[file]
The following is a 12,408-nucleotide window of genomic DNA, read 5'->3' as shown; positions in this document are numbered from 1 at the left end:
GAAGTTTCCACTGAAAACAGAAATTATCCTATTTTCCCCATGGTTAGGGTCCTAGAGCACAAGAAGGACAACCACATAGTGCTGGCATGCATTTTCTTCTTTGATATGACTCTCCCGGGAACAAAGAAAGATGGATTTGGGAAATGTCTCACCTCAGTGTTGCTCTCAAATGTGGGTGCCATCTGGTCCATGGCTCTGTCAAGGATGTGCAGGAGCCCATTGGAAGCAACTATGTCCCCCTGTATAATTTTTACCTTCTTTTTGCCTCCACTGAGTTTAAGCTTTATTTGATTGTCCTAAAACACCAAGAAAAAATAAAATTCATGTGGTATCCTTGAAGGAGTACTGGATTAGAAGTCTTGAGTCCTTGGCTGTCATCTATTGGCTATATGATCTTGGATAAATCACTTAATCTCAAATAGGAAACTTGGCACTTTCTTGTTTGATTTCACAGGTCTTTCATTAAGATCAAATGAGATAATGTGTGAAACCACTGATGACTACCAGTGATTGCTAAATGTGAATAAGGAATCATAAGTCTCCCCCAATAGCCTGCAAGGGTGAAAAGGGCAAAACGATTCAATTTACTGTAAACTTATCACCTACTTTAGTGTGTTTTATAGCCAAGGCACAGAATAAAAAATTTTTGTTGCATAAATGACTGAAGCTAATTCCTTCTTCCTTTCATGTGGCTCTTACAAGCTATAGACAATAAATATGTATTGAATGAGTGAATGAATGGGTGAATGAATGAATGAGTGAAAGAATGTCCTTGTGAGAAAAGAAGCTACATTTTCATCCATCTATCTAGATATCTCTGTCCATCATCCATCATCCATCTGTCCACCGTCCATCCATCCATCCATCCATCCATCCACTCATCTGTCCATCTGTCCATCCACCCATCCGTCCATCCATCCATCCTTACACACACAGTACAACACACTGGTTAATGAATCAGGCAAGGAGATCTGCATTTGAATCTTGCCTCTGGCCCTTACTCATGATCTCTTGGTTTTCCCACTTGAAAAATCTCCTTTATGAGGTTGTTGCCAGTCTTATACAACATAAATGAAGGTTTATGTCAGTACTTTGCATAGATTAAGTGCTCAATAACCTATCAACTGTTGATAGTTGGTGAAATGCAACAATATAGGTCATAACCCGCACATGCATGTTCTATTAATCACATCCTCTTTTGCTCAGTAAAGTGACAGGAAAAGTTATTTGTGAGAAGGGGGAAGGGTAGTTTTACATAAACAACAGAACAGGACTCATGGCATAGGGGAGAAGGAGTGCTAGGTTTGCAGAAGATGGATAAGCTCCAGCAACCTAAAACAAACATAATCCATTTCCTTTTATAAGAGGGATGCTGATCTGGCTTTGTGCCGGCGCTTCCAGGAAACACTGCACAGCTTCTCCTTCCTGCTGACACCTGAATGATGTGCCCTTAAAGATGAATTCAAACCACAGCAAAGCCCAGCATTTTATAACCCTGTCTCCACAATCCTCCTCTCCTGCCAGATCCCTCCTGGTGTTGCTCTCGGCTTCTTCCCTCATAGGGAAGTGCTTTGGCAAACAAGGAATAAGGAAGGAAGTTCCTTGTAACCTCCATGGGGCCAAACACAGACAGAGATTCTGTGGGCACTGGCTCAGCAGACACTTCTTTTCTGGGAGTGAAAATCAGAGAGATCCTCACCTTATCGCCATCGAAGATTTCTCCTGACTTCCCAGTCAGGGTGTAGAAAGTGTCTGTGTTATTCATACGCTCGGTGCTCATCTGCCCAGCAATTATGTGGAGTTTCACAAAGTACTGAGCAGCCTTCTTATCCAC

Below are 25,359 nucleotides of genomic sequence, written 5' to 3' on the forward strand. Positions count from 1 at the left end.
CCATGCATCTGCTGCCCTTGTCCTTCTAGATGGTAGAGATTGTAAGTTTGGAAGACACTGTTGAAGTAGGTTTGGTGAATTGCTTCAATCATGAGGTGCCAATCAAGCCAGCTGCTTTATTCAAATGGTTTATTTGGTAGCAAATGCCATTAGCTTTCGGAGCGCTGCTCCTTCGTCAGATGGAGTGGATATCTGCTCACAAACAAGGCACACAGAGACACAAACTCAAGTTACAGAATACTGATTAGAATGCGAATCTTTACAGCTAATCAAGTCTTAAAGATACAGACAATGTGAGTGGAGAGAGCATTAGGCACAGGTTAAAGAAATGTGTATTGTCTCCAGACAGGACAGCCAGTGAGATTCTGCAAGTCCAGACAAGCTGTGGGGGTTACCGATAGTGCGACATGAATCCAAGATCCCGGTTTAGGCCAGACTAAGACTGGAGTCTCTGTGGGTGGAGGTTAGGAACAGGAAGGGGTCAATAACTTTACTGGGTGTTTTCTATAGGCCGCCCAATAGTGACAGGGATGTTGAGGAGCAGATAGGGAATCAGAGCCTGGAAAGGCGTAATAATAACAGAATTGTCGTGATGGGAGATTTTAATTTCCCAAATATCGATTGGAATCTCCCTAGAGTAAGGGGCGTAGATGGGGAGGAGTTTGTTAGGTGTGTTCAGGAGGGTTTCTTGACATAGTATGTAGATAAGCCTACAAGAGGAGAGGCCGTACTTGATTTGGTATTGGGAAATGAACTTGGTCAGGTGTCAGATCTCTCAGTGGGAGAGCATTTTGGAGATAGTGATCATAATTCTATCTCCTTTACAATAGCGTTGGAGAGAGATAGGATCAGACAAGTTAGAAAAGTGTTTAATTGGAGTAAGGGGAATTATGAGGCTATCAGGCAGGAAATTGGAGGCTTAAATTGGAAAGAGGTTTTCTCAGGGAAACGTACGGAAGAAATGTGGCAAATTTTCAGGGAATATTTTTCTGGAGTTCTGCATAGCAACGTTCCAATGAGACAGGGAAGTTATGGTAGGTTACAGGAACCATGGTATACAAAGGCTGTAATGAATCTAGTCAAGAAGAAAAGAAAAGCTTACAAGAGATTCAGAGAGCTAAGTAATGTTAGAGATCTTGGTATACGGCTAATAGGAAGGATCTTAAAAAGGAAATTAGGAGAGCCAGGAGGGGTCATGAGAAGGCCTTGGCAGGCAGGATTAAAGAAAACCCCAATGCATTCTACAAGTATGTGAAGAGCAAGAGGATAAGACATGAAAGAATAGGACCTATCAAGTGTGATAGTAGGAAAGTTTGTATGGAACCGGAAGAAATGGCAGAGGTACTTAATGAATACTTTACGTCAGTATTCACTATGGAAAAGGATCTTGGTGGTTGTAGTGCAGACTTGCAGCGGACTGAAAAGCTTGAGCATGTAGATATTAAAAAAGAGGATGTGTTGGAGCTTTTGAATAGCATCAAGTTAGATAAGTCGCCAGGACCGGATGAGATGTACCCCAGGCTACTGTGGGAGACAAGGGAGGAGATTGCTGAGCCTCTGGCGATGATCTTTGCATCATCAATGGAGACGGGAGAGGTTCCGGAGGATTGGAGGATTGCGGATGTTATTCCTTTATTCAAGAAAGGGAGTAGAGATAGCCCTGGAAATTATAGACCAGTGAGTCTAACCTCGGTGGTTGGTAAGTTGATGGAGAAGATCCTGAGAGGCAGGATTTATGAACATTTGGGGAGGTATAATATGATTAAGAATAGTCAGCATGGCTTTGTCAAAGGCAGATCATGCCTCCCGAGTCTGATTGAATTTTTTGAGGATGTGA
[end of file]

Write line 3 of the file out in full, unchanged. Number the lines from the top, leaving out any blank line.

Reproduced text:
Below are 25,359 nucleotides of genomic sequence, written 5' to 3' on the forward strand. Positions count from 1 at the left end.